I’ve always shipped my horse with hay — and usually with either shavings or straw on the trailer floor. However, recently I was reading a forum post where several people indicated they did not trailer with either hay or shavings. The main reason was that hay and shavings can blow around while the trailer is moving and, at least in most trailers, the horse is not able to stretch or lower his head to clear his respiratory tract.
Of course on the “pro” side of feeding hay is that it keeps your horse occupied and gives their stomachs a buffer if they are the nervous type. When I got Freedom he was terrible in the trailer — if the trailer stopped for even a minute he would weave so badly that the whole trailer shook. I remember the day I brought him home I stopped to get lunch and the trailer was parked outside a McDonald’s. It was shaking and swaying like crazy and I noticed people giving it a wide berth.
Once he started to eat hay I knew he was calming down. Now he’ll scarf down a whole bag of hay (I use a hay bag rather than a hay net) on the way to and from a hunt (about 40 minutes total). With him, I can imagine that not having hay might make him fret.
Floor coverings are a trickier issue. My big Trakehner, Kroni, once fell in the trailer giving me a heck of a scare (Trailering safety: a near miss). We were trailering back from the end of the season hunt and it was cold out. Best I can tell, he peed in the trailer and the shavings froze. He slipped, fell, went under the dividing bar and stood up on the other side. While I had shavings in the trailer, I didn’t have that many. I was very, very lucky that he didn’t get hurt! Now I generally use old hay/straw to absorb pee. I think it’s a lot less dusty, too.
One suggestion that I read was to ship your horse with a fly mask on to prevent debris from getting into their eyes. I think that’s an excellent idea which I think I’ll adopt.
So what does everyone else do? Hay or no hay? Hay bags or nets? Shavings or not? Let me know!
8 thoughts on “Do you feed hay in your trailer?”
I use a small mesh hay bag – the hay doesn’t blow around. If a horse isn’t drinking well, I do limit the amount of hay to avoid impaction colic. I use pelleted wood bedding in the trailer – it’s less dusty than shavings and doesn’t tend to become airborne. I like lots of ventilation, and if it’s warm enough I run with the windows down but bars up – they can’t stick their heads out – and have fly masks on my horses – mainly to keep them from being hit by bugs or loose stones or gravel that might get thrown up from the road. I once had a horse break the window in her slot with her head – she’d been kicking and got a leg over the partition and fell into the window in getting herself free. Glass went everywhere and having a fly mask on saved her from getting cut up or having an eye injury.
We feed hay and we use shavings. I like the idea of the fly mask.
I have a haybag in the trailer, because I want my horse to eat like a pig while she’s in there. Right now she just picks at it but hopefully she’ll learn to eat in there one day. I use a haybag clipped in place with a super-cheap carabiner – if she does somehow manage to get her head or foot caught in it, the carabiner will break. (See, cheap crap from China does have its uses!)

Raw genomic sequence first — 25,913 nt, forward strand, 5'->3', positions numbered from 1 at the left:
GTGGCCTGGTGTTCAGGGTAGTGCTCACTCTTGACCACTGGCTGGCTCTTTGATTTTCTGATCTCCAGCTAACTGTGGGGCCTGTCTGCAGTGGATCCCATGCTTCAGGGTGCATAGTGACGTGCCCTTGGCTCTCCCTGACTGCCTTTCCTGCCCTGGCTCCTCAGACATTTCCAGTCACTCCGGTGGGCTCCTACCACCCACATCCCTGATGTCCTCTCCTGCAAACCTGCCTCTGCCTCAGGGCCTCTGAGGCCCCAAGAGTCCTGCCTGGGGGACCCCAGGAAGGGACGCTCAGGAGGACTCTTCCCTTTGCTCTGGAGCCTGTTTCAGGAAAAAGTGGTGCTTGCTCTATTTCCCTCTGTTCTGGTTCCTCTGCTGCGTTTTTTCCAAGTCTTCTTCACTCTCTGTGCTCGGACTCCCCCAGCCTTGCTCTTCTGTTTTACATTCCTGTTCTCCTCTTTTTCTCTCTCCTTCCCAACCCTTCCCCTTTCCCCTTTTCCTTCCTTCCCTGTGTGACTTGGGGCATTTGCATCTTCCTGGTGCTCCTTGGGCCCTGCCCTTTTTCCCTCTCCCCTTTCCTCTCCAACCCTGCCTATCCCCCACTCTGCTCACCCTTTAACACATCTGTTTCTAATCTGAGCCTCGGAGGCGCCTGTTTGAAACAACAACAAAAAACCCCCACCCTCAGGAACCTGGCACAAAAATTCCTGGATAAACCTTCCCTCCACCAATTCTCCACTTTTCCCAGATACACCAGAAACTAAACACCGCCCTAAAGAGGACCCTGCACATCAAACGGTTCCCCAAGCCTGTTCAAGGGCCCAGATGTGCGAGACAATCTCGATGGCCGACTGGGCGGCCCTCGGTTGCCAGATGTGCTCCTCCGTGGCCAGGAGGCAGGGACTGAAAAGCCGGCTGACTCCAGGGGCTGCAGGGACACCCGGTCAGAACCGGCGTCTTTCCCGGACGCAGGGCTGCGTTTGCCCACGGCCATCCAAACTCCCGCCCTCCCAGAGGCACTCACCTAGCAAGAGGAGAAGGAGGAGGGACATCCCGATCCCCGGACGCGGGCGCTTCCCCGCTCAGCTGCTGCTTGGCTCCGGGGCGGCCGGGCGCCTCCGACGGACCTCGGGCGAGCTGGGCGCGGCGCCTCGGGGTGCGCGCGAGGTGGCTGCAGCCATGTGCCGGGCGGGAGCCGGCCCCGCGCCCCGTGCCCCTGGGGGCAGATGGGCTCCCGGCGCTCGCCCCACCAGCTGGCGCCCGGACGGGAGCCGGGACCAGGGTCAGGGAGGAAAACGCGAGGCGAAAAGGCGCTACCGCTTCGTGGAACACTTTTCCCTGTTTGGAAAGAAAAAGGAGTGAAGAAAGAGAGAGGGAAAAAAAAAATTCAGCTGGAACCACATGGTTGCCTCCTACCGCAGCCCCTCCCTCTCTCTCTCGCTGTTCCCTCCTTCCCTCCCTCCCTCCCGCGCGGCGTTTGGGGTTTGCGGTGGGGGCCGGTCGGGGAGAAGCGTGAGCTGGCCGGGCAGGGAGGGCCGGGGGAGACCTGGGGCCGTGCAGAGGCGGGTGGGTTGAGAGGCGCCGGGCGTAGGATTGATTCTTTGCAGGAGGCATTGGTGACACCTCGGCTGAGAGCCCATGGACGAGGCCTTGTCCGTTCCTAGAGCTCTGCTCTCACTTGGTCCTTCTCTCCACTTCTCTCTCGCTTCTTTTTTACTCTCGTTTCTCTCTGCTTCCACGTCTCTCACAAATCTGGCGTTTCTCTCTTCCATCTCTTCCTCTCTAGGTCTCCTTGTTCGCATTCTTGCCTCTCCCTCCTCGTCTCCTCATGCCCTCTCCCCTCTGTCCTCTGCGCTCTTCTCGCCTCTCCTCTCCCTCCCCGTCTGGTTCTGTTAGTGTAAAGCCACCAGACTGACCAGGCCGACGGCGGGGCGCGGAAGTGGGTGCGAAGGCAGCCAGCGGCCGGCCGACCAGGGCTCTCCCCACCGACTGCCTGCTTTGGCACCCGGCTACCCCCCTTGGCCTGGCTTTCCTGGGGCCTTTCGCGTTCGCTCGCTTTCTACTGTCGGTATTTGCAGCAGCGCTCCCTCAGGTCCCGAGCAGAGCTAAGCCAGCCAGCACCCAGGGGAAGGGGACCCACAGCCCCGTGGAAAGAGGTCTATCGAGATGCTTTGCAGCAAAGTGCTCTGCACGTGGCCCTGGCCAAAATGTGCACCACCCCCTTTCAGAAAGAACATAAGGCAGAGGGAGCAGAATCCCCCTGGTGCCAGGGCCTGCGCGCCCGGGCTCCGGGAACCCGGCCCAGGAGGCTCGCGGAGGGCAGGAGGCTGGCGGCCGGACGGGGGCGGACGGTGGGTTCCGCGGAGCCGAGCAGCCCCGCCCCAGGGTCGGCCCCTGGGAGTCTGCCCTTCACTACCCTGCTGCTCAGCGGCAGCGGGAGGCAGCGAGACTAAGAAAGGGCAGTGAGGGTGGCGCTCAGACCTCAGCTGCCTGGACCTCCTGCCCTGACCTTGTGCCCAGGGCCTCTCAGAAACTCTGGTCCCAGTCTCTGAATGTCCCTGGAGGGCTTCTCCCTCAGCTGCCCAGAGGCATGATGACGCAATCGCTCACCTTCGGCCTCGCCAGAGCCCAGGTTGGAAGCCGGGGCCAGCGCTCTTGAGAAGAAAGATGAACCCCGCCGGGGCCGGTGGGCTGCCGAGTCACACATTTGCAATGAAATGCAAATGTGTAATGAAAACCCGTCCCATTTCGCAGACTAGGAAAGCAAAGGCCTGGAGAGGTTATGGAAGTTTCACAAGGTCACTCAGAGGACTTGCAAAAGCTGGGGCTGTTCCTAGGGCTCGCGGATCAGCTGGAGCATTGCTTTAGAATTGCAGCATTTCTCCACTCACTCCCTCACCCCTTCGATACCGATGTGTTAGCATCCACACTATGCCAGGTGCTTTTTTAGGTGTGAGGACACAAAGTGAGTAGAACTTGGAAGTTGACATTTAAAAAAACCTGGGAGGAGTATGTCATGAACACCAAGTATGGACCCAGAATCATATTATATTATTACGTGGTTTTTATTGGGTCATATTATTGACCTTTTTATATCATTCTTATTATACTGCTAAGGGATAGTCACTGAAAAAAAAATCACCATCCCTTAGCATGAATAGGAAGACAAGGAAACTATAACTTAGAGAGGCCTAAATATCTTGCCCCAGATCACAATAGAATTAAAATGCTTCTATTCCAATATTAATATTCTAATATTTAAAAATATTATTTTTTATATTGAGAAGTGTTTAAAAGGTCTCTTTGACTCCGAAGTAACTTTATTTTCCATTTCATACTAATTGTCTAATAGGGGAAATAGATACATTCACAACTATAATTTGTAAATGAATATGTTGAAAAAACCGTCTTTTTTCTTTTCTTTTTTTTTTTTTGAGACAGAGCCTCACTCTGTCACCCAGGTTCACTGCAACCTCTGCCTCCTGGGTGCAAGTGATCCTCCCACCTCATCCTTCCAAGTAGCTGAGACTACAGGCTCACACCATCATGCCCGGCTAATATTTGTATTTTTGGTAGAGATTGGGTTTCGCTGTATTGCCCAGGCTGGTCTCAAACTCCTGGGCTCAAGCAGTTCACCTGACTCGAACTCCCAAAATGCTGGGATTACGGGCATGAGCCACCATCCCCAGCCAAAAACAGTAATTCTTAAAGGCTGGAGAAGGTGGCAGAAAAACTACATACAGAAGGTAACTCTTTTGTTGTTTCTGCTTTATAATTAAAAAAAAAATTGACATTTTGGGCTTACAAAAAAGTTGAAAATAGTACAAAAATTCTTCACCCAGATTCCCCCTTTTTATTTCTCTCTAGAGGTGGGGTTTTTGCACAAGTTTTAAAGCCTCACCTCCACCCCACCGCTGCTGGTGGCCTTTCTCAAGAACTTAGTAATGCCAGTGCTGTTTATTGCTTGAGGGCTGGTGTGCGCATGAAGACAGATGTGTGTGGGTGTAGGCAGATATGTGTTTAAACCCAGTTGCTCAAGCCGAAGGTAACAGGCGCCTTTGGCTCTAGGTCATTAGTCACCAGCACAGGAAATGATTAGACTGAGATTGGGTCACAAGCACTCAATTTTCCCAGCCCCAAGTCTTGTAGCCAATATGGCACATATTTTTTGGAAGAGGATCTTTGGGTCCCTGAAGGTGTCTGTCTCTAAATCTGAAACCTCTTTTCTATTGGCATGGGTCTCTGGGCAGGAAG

A lot of endurance people think that shavings make a trailer more slippery than just mats. My horse doesn’t pee in the trailer, and my mats are very grippy, so I don’t use shavings.
I do have a flymask in my tack room, which I don’t remember to put on often enough. :-/
I like to use cubes in a manger type trailer so they don’t have the stuff blowing around their face. I use a hay net where there is room. I nearly always give them something to eat. I did have one horse who never ate while on the road so I quit trying to feed him. I don’t do shavings because of the wind whipping them around but I think they are a good idea, the larger trailers seem to be quieter inside so it would work there. I mostly go on very short drives so it is not a big deal. On a long trip I think deep bedding and a fly mask sounds like the way to go.
I train my animals with several short trips and a leader horse in the trailer and without hay … they get used to traveling on longer trips just fine. Of course, I do make pit stops and let them eat and drink while I enjoy stretching my driving legs and a meal for myself. Bedding pellets over the mats are my choice in stalls and trailers. Fly masks are great for eye guards and I do like a head protector!
I try to feed hay, no matter the length of trip. I use corner feeders in a slant load, which sit low. They take up space, but still leave enough room to lower their heads. I don’t put bedding in the trailer, but not really because of increased dust. Even if nothing actually gets stuck between/underneath mats, I’d worry…and find myself rearranging mats to check. Fly masks go on if the windows are down (with bars up), but may reconsider doing that as a routine.
I plan on having a horse in the future and I think this article was very helpful.
My horses would be mighty peeved if they got in the trailer and there were no snacks.